We’ll examine our training protocol by looking at the specific demands placed upon the cardiovascular and muscular systems, as well as the specific skill-related components required.
Given that games generally run for between 45 minutes and two hours, each of these sports will call upon the aerobic energy system. Therefore, a solid base of cardiovascular endurance is needed for optimal performance. This can be achieved through steady-state aerobic training (jogging, cycling, swimming at moderate intensity for durations of between 30 and 60 mins.
However, the dynamic, stop-start nature of these sports also produces short periods of fast, high-intensity work. This will utilise your body’s anaerobic energy system, which creates energy without the use of oxygen. The anaerobic system tires out fast, but can be trained by performing higher-intensity speed work of up to 20 minutes duration – say, treadmill intervals, hill sprints or bike intervals.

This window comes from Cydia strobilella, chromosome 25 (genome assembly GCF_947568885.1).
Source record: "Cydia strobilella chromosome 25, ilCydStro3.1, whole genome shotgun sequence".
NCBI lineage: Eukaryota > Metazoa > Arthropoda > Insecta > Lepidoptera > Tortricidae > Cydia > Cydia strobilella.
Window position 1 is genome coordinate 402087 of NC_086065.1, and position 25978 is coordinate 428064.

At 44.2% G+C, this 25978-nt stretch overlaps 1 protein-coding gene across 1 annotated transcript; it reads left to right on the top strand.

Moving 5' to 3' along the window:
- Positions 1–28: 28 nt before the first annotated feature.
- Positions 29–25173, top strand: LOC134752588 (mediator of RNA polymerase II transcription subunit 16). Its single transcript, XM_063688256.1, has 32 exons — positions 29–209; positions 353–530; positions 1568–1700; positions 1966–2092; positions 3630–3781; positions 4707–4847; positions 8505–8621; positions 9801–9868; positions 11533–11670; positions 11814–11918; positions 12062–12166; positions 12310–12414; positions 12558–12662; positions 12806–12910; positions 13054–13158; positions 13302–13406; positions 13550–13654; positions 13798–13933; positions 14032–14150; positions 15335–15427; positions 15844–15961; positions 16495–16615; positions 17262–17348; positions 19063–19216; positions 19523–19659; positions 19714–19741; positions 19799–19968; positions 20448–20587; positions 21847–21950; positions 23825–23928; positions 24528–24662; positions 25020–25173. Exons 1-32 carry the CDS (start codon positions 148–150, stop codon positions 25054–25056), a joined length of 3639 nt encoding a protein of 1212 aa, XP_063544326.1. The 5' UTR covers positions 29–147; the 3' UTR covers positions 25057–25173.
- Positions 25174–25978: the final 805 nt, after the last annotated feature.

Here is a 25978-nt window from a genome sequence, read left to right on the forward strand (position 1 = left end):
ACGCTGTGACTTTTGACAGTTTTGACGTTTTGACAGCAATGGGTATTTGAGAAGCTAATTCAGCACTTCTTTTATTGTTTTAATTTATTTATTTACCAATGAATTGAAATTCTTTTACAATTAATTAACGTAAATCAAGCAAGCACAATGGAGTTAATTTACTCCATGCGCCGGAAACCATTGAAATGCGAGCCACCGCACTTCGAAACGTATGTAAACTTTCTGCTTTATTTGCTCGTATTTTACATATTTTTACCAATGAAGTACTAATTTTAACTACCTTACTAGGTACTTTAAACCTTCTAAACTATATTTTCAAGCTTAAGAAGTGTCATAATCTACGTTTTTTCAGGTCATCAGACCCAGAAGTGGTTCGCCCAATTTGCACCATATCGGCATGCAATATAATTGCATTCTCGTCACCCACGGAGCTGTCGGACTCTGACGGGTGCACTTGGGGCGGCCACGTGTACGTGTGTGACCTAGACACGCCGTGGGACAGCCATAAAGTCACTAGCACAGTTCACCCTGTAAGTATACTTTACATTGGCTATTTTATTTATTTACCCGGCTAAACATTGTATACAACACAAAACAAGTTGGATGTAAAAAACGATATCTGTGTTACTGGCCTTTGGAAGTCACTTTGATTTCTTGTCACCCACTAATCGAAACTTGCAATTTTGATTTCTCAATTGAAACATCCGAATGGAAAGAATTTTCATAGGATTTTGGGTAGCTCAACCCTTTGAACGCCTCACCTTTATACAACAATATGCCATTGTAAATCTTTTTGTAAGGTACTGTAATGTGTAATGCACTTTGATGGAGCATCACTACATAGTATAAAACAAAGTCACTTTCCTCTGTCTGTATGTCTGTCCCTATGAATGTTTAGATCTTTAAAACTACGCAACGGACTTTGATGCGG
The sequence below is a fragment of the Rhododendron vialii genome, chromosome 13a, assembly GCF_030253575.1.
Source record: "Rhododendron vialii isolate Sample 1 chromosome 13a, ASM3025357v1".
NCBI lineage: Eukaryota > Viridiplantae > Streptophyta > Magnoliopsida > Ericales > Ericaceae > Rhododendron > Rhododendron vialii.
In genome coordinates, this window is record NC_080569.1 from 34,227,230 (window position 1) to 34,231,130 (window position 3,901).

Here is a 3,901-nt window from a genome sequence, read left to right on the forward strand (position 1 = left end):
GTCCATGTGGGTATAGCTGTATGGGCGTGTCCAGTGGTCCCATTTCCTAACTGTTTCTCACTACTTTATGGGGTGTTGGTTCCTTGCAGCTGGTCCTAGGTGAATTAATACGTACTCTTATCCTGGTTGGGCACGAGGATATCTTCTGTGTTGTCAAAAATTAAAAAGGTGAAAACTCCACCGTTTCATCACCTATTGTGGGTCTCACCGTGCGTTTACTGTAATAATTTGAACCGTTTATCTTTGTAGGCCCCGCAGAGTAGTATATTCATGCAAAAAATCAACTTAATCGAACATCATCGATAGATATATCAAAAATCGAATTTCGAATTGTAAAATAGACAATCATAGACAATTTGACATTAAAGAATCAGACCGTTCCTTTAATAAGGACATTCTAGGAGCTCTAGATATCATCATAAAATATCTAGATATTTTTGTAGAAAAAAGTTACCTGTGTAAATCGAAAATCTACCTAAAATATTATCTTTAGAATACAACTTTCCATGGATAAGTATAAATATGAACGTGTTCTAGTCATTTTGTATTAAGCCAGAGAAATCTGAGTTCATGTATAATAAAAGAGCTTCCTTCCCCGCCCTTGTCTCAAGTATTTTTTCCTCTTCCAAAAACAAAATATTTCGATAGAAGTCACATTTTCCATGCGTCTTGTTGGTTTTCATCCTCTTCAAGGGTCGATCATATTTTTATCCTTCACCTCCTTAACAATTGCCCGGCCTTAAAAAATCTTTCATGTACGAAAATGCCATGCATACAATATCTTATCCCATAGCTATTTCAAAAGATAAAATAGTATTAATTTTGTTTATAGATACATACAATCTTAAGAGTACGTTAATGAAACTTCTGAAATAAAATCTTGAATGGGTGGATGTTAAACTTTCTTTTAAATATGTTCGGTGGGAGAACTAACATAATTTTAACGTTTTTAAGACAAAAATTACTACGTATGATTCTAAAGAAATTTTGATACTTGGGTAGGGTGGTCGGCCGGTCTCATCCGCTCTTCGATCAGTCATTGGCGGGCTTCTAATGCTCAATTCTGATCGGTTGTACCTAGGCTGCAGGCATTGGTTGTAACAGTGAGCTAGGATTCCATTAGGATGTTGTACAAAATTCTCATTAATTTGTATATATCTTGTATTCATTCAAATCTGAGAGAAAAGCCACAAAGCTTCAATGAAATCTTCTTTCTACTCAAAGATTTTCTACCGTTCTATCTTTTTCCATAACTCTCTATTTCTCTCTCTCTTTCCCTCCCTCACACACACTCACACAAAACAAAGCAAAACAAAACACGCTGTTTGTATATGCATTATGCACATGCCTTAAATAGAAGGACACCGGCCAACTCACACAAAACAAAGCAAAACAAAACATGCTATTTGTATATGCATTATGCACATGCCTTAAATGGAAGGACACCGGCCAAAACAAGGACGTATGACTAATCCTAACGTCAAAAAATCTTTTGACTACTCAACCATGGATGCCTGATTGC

A solid base of muscular endurance is necessary for all sports, and racquet sports are no exception. One or two weekly gym sessions that focus on total body conditioning – not forgetting a comprehensive core program and flexibility training – would be ample.
Racquet sports make high demands on skills such as agility, speed, co-ordination and balance, and all of these should be trained for optimal performance. Footwork drills, one-legged drills, cone work, speed drills and working with reaction balls would all be of great benefit.